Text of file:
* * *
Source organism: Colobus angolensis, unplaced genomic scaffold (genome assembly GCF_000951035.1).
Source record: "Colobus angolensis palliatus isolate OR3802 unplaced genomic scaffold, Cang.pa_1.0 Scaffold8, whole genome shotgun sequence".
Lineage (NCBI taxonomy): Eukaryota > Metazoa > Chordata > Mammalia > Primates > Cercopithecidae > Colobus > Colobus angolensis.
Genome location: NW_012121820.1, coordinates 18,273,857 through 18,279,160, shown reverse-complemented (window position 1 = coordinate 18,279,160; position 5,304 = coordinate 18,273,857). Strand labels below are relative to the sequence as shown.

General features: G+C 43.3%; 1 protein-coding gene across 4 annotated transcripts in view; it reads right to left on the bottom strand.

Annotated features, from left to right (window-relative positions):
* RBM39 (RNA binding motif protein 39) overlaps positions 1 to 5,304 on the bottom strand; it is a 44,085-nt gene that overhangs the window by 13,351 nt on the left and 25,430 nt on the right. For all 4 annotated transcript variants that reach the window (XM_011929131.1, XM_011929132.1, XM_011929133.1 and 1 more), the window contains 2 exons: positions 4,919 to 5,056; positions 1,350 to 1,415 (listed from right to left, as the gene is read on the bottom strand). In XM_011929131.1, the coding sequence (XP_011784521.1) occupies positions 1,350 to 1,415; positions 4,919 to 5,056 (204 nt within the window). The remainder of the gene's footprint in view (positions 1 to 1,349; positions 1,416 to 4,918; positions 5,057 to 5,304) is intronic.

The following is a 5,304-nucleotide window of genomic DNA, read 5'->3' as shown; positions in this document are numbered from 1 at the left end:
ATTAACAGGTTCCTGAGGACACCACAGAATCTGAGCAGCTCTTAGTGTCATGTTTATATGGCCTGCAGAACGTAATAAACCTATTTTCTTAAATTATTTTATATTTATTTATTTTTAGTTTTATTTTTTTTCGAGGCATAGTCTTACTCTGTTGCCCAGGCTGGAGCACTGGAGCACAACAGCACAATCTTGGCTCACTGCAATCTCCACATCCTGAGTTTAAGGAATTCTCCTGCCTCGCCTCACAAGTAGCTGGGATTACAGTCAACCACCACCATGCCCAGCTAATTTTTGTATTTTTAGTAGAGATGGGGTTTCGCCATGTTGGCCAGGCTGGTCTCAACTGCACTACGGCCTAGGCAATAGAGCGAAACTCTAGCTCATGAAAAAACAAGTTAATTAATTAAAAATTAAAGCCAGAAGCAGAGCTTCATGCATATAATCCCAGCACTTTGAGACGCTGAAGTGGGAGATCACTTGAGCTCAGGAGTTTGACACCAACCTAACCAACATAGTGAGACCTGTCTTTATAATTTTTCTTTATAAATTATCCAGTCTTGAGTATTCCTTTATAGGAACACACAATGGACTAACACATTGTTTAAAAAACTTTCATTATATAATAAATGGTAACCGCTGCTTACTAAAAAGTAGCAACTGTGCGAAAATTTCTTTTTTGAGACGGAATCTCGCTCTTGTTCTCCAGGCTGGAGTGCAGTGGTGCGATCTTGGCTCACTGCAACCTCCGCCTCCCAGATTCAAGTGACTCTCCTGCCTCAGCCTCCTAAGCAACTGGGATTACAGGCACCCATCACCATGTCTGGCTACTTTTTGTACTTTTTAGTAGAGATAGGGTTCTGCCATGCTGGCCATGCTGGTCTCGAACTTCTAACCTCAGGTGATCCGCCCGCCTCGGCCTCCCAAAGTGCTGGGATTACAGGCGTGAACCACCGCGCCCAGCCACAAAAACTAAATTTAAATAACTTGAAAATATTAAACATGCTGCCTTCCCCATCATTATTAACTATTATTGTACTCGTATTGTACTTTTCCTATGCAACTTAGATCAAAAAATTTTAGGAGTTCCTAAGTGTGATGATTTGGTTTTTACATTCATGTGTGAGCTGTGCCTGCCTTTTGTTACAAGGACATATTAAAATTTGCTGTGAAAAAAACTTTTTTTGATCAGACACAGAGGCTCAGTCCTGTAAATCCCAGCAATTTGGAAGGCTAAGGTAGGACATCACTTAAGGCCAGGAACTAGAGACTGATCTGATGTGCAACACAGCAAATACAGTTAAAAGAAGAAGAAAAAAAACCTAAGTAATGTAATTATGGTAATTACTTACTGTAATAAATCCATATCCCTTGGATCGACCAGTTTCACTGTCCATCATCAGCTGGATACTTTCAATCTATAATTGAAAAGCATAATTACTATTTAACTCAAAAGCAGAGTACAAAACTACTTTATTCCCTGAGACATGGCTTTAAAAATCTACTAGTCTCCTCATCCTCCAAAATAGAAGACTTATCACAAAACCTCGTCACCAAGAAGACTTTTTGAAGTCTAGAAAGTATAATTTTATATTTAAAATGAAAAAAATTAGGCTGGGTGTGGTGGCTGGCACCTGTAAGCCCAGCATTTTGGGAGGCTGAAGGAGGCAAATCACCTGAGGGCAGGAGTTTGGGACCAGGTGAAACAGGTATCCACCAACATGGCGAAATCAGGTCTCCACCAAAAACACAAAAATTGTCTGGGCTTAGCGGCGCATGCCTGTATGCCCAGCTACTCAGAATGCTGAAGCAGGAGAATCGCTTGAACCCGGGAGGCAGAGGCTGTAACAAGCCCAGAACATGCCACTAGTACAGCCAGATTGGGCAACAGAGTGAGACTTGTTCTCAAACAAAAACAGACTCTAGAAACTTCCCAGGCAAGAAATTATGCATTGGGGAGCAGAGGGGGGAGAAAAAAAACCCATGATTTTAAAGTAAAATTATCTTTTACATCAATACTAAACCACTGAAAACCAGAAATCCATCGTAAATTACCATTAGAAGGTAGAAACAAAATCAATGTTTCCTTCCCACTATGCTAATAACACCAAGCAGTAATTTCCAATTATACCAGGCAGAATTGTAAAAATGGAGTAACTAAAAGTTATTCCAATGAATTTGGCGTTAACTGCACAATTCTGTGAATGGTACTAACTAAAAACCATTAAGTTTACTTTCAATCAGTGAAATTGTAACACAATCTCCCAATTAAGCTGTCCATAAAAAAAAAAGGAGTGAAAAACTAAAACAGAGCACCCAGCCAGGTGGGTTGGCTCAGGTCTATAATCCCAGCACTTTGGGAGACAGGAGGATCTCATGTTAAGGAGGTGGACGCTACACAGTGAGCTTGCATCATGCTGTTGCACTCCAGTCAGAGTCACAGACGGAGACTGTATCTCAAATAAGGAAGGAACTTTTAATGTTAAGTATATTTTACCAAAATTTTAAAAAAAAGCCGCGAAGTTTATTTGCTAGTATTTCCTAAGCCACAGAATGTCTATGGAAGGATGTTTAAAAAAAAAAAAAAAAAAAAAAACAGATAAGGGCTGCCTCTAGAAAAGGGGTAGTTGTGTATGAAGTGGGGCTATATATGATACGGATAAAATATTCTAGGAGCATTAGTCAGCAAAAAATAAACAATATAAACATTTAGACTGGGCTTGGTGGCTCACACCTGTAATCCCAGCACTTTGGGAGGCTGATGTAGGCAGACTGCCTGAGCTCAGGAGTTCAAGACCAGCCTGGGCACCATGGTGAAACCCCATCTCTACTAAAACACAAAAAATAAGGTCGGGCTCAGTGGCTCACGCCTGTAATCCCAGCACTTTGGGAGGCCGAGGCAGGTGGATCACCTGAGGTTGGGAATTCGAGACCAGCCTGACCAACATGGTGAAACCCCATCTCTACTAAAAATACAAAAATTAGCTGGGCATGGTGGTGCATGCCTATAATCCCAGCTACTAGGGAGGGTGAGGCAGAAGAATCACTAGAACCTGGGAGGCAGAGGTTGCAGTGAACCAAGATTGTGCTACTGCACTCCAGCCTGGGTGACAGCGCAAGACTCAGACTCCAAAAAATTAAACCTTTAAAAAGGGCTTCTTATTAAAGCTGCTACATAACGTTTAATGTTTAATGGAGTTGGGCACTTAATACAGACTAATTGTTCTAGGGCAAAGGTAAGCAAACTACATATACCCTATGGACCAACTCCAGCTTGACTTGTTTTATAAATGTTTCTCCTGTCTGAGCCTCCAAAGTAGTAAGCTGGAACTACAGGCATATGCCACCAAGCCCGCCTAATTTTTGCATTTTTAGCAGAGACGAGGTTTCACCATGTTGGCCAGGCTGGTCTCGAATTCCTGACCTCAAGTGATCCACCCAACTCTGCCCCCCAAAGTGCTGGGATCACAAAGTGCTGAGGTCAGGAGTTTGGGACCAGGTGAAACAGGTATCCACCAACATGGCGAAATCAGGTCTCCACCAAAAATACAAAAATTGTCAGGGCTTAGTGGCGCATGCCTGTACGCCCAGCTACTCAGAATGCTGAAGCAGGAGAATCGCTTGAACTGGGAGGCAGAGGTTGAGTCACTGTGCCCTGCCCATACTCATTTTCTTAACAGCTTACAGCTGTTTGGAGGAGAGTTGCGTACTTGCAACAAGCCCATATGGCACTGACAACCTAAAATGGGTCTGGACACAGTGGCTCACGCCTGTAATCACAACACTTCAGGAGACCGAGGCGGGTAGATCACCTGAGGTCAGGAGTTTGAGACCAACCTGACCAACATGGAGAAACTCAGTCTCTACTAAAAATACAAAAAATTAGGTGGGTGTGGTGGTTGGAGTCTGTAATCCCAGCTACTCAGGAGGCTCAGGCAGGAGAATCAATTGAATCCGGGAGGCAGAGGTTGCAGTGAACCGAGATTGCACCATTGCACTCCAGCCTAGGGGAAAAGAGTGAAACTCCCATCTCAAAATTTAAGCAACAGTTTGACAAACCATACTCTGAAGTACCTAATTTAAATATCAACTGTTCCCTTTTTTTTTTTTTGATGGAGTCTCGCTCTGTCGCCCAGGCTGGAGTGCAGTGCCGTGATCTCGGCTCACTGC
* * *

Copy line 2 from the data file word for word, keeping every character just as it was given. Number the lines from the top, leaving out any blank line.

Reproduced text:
Source record: "Colobus angolensis palliatus isolate OR3802 unplaced genomic scaffold, Cang.pa_1.0 Scaffold8, whole genome shotgun sequence".